Court: Supreme Court, Appellate Division, First Department, New York
Case: Zaquira Cartagena v. New York City Health and Hospitals Corp.
Date: Feb. 9, 2012
From: New York attorney Gary E. Rosenberg (personal injury and accident attorney and lawyer; serving Queens; Queens injury lawyer)
TESTIMONY FROM PATIENT'S MEDICAL MALPRACTICE EXPERT WAS INSUFFICIENT TO CREATE ISSUE OF FACT AS TO WHETHER HOSPITAL EMPLOYEE FAILED TO OBTAIN PATIENT'S INFORMED CONSENT (Posted by Brooklyn injury lawyer Gary E. Rosenberg on Mar 14, 2012)
PERMISSION DENIED TO FILE LATE NOTICE OF CLAIM AGAINST CITY OF NEW YORK FOR SIDEWALK ACCIDENT(Posted by Brooklyn injury lawyer Gary E. Rosenberg on Feb 2, 2012)
In this appeal arising from an application to file a late notice of claim, we reiterate that in order for a defendant municipal hospital's medical record to provide actual notice of a claim, the essential facts underlying the claim, including that the plaintiff was injured, must be documented in the defendant's own medical record. Absent such documentation, the defendant in this case would be prejudiced by the nine‑year delay in the filing of a notice of claim.
The infant plaintiff was allegedly injured during her mother's labor and delivery as a result of the defendant's medical malpractice. The infant was born on July 18, 1999 at North Central Bronx Hospital (hereinafter referred to as "NCBH"), a New York City Health and Hospitals Corporation (hereinafter referred to as "HHC") facility. The record reflects that, at three weeks old, the infant was admitted for "shaking" and/or possible seizure disorder to Montefiore Medical Center, another hospital, unaffiliated with HHC. The Montefiore medical records show that the mother told doctors there that the infant had been "shaking since birth." Those records also show that the mother told doctors the infant had fallen on the floor when she was two‑to‑three days old; and that there was some family history of epilepsy. According to a diagnosis by a Montefiore doctor when the infant was approximately seven months old, she was found to have a seizure disorder.
Nine years after the infant's birth, on November 21, 2008, the plaintiffs, the infant and mother, moved for leave to serve a late notice of claim on HHC. The plaintiffs alleged that the infant had suffered fetal distress, but that NCBH had allowed mother to labor for 48 hours which had resulted in injury to the infant. In further support of the motion, plaintiffs asserted in an affidavit that the hospital should have performed an emergency cesarean section. The mother stated that when the infant was born "she was purple ... and she would shake all over her body, and her eyes would roll back." She further stated that she had complained about the infant's condition to the nurses at the time, but they told her there was nothing wrong. Hence, plaintiffs asserted that leave to file a late notice should be granted because they had met their burden of showing that HHC had actual, contemporaneous notice of the facts underlying the claim.
In opposition to the motion, HHC asserted that its hospital's records do not support the plaintiffs' allegations that it allowed prolonged fetal distress, and that, moreover, the plaintiffs failed to attach an expert affidavit establishing a nexus between any alleged complications during labor/delivery and the infant's injuries. More significantly, HHC asserted that the records directly contradict the contention that there was anything wrong with the infant, or that they include any reference to the mother's report of the infant "shaking" or rolling back her eyes. On the contrary, HHC argued that the medical records established that the infant was a healthy newborn.
In reply, the plaintiffs, for the first time, annexed records from Montefiore Medical Center. These records document, inter alia, that three weeks after her discharge from NCBH, the mother told doctors at the unaffiliated hospital that the infant had a "history of seizures since birth." The plaintiffs annexed the Montefiore records to show that "the infant has throughout her life been documented as having suffered seizures since birth and/or the second day of life."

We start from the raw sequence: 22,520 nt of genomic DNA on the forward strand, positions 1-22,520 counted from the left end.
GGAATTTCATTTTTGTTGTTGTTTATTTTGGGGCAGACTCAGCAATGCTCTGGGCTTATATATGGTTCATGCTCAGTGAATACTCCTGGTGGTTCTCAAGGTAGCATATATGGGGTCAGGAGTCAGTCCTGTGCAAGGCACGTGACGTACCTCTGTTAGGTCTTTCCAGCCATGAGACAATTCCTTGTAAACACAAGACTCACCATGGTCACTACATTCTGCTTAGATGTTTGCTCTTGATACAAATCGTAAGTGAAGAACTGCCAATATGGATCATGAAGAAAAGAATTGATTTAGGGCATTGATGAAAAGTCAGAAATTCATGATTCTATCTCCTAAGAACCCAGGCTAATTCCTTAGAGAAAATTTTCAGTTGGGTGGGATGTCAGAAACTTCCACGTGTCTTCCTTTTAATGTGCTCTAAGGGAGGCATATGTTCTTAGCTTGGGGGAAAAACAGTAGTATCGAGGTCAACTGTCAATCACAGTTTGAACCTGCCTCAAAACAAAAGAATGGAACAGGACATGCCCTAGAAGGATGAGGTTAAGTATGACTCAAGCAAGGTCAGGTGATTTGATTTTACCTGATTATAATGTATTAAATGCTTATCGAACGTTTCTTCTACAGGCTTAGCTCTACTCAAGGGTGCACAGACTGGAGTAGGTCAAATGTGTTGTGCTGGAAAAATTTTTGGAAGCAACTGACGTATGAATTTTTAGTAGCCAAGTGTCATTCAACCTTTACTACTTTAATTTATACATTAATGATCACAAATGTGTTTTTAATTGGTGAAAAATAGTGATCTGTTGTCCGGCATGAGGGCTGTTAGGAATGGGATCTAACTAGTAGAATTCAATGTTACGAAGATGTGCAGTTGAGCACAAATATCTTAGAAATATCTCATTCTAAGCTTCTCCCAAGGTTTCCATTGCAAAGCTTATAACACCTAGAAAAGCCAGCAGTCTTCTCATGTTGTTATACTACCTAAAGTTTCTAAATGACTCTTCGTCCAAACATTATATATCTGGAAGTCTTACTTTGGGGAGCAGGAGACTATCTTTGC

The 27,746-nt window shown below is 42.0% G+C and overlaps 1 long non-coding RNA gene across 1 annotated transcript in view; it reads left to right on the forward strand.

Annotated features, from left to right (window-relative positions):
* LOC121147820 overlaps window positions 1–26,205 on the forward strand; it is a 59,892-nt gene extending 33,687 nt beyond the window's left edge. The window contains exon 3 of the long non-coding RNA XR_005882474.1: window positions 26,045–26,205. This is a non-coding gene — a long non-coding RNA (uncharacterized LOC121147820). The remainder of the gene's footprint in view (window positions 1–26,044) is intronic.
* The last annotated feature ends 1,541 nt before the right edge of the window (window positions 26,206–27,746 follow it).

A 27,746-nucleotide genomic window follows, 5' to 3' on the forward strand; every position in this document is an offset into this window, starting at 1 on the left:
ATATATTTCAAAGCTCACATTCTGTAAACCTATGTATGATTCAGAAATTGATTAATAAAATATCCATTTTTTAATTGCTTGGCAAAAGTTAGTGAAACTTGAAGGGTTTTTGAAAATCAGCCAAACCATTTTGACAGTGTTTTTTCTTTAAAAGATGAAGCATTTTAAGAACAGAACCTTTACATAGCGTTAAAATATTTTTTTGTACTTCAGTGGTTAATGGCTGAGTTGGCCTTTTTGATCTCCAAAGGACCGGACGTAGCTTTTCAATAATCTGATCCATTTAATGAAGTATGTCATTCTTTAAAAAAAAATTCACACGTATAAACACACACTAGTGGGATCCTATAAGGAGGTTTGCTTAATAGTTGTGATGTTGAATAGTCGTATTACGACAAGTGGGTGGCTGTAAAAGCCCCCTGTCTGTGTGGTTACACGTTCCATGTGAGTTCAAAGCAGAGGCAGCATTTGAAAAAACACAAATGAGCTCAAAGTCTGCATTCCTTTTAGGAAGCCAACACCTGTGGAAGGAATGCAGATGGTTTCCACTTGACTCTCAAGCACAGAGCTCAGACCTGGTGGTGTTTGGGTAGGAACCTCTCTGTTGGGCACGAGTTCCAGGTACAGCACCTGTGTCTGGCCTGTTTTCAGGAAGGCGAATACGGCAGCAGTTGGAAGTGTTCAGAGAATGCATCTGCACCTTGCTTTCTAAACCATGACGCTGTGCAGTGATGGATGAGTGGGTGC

The motion court granted the motion to file a late notice of claim pursuant to General Municipal Law Sec. 50-e(5), as to the infant plaintiff, but denied the motion as to the mother as time‑barred. The motion court, relying on HHC records of the mother's labor and delivery as well as the mother's affidavit that she had complained about her infant's "shaking" to the NCBH nurses at the time, reasoned that the defendant had "actual notice of the facts underlying the claim." Hence, the court concluded that the delay in notice would cause HHC only "some prejudice in investigating the claim." HHC appeals. For the reasons set forth below, we find that HHC had no actual notice of the facts underlying the malpractice claim, and would be substantially prejudiced by receipt of the notice of the infant plaintiff's (plaintiff) claim nine years after the alleged malpractice took place.
Well‑established precedent prohibits the plaintiff's use of undocumented purported statements made to unnamed medical personnel to meet her burden of establishing that HHC had actual notice of the facts underlying the claim. Where a court in its discretion, permits a plaintiff to serve a late notice of claim on a municipal entity, it must consider a number of factors. See General Municipal Law Sec. 50-e(5). Among the factors that the court considers is whether the entity acquired actual knowledge/had actual notice of the facts underlying the claim within 90 days or a reasonable time thereafter. General Municipal Law Sec. 50-e(5); see also Williams v. Nassau County Med. Ctr., 6 N.Y.3d 531, 535, 814 N.Y.S.2d 580, 581, 847 N.E.2d 1154, 1155 (2006).
A municipal hospital corporation has "actual knowledge" of a claim when it creates a contemporaneous medical record containing the essential facts constituting the alleged malpractice. Caminero v. New York City Health & Hosps. Corp. [Bronx Mun. Hosp. Ctr.], 21 A.D.3d 330, 332-333, 800 N.Y.S.2d 173, 175 (1st Dept.2005). In such a case, a delay in investigation is not prejudicial because the hospital has been in possession of the medical record since the claim arose. See Matter of Kelley v. New York City Health & Hosps. Corp., 76 A.D.3d 824, 907 N.Y.S.2d 11 (1st Dept.2010); Schwartz v. Montefiore Hosp. & Med. Ctr., 305 A.D.2d 174, 761 N.Y.S.2d 5 (1st Dept.2003).